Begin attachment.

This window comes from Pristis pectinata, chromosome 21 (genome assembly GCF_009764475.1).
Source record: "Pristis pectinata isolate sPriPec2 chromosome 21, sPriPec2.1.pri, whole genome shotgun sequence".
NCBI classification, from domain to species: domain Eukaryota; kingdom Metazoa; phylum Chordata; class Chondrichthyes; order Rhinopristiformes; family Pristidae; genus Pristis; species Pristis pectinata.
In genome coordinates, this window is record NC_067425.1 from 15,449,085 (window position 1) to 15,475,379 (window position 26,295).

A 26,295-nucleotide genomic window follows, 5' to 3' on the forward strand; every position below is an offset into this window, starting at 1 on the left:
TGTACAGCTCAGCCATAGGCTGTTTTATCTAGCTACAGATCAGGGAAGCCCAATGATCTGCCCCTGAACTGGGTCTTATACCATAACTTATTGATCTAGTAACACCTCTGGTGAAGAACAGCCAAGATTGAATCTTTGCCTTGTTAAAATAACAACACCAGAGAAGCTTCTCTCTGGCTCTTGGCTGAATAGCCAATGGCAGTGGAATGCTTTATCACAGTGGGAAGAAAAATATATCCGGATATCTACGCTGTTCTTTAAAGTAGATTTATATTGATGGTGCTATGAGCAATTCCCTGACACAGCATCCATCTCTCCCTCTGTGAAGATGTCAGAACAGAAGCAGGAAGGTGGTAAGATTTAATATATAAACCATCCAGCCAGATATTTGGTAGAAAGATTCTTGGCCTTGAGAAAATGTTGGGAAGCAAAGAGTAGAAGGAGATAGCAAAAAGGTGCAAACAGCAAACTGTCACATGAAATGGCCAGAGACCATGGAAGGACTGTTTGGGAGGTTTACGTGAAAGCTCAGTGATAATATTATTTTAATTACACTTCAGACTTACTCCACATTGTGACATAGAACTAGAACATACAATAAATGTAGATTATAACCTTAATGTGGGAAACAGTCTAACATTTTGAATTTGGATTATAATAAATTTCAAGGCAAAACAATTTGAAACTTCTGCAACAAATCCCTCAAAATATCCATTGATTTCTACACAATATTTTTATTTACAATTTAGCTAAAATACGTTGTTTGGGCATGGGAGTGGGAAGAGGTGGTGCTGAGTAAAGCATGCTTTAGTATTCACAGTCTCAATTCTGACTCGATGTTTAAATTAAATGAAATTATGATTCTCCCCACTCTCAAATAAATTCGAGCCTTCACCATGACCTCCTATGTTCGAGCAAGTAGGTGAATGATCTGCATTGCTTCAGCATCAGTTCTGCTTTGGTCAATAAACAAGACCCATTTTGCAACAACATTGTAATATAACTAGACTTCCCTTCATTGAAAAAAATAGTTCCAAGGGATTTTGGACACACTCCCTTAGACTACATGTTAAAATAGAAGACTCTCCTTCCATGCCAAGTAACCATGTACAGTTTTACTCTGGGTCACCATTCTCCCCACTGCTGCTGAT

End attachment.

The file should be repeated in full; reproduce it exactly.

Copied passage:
This window comes from Pristis pectinata, chromosome 21 (genome assembly GCF_009764475.1).
Source record: "Pristis pectinata isolate sPriPec2 chromosome 21, sPriPec2.1.pri, whole genome shotgun sequence".
NCBI classification, from domain to species: domain Eukaryota; kingdom Metazoa; phylum Chordata; class Chondrichthyes; order Rhinopristiformes; family Pristidae; genus Pristis; species Pristis pectinata.
In genome coordinates, this window is record NC_067425.1 from 15,449,085 (window position 1) to 15,475,379 (window position 26,295).

A 26,295-nucleotide genomic window follows, 5' to 3' on the forward strand; every position below is an offset into this window, starting at 1 on the left:
TGTACAGCTCAGCCATAGGCTGTTTTATCTAGCTACAGATCAGGGAAGCCCAATGATCTGCCCCTGAACTGGGTCTTATACCATAACTTATTGATCTAGTAACACCTCTGGTGAAGAACAGCCAAGATTGAATCTTTGCCTTGTTAAAATAACAACACCAGAGAAGCTTCTCTCTGGCTCTTGGCTGAATAGCCAATGGCAGTGGAATGCTTTATCACAGTGGGAAGAAAAATATATCCGGATATCTACGCTGTTCTTTAAAGTAGATTTATATTGATGGTGCTATGAGCAATTCCCTGACACAGCATCCATCTCTCCCTCTGTGAAGATGTCAGAACAGAAGCAGGAAGGTGGTAAGATTTAATATATAAACCATCCAGCCAGATATTTGGTAGAAAGATTCTTGGCCTTGAGAAAATGTTGGGAAGCAAAGAGTAGAAGGAGATAGCAAAAAGGTGCAAACAGCAAACTGTCACATGAAATGGCCAGAGACCATGGAAGGACTGTTTGGGAGGTTTACGTGAAAGCTCAGTGATAATATTATTTTAATTACACTTCAGACTTACTCCACATTGTGACATAGAACTAGAACATACAATAAATGTAGATTATAACCTTAATGTGGGAAACAGTCTAACATTTTGAATTTGGATTATAATAAATTTCAAGGCAAAACAATTTGAAACTTCTGCAACAAATCCCTCAAAATATCCATTGATTTCTACACAATATTTTTATTTACAATTTAGCTAAAATACGTTGTTTGGGCATGGGAGTGGGAAGAGGTGGTGCTGAGTAAAGCATGCTTTAGTATTCACAGTCTCAATTCTGACTCGATGTTTAAATTAAATGAAATTATGATTCTCCCCACTCTCAAATAAATTCGAGCCTTCACCATGACCTCCTATGTTCGAGCAAGTAGGTGAATGATCTGCATTGCTTCAGCATCAGTTCTGCTTTGGTCAATAAACAAGACCCATTTTGCAACAACATTGTAATATAACTAGACTTCCCTTCATTGAAAAAAATAGTTCCAAGGGATTTTGGACACACTCCCTTAGACTACATGTTAAAATAGAAGACTCTCCTTCCATGCCAAGTAACCATGTACAGTTTTACTCTGGGTCACCATTCTCCCCACTGCTGCTGAT